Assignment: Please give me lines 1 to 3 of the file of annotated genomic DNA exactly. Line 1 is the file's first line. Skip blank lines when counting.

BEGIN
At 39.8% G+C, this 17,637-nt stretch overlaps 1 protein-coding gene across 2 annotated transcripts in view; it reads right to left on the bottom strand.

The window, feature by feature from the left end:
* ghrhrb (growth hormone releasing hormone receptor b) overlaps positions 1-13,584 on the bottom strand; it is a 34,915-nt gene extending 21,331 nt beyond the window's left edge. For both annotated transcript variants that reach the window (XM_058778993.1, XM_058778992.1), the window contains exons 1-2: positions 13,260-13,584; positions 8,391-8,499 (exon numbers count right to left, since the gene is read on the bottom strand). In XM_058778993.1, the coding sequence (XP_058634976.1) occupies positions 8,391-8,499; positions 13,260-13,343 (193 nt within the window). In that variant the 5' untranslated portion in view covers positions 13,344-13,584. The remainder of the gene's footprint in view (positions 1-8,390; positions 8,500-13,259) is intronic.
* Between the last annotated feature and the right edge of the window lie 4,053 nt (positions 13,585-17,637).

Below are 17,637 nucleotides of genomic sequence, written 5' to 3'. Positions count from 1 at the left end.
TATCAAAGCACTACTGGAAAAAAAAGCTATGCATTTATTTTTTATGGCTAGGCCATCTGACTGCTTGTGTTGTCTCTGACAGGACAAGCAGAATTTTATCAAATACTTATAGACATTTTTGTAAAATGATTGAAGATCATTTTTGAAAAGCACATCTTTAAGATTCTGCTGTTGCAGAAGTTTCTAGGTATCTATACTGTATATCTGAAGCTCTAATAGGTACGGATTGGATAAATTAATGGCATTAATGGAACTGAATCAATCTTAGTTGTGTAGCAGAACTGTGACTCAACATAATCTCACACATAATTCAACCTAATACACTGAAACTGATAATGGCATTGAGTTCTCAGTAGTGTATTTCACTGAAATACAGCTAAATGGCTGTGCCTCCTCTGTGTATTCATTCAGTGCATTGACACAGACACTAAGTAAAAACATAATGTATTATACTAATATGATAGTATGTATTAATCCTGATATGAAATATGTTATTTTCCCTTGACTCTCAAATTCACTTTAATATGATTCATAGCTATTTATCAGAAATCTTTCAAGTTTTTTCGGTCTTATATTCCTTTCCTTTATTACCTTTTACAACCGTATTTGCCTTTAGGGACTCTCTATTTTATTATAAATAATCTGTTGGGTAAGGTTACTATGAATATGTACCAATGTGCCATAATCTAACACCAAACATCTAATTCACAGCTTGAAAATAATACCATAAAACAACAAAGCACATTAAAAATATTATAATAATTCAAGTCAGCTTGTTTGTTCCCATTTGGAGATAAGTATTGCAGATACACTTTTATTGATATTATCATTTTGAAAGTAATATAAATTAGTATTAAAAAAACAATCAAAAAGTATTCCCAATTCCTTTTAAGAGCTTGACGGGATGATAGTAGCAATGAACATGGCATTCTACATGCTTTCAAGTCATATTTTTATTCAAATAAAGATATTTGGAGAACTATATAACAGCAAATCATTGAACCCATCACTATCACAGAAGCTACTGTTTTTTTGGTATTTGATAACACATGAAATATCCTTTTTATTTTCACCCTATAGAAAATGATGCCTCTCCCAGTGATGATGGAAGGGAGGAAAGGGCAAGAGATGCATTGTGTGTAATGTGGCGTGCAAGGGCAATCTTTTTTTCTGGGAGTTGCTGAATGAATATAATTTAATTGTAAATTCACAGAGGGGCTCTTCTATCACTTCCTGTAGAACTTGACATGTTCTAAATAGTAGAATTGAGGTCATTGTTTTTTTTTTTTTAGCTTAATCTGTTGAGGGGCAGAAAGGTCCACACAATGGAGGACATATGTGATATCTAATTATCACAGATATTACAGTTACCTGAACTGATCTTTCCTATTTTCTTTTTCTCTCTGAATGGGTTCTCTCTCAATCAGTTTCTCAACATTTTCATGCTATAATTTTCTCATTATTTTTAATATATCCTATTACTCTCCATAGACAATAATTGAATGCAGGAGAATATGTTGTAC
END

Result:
At 39.8% G+C, this 17,637-nt stretch overlaps 1 protein-coding gene across 2 annotated transcripts in view; it reads right to left on the bottom strand.

The window, feature by feature from the left end:
* ghrhrb (growth hormone releasing hormone receptor b) overlaps positions 1-13,584 on the bottom strand; it is a 34,915-nt gene extending 21,331 nt beyond the window's left edge. For both annotated transcript variants that reach the window (XM_058778993.1, XM_058778992.1), the window contains exons 1-2: positions 13,260-13,584; positions 8,391-8,499 (exon numbers count right to left, since the gene is read on the bottom strand). In XM_058778993.1, the coding sequence (XP_058634976.1) occupies positions 8,391-8,499; positions 13,260-13,343 (193 nt within the window). In that variant the 5' untranslated portion in view covers positions 13,344-13,584. The remainder of the gene's footprint in view (positions 1-8,390; positions 8,500-13,259) is intronic.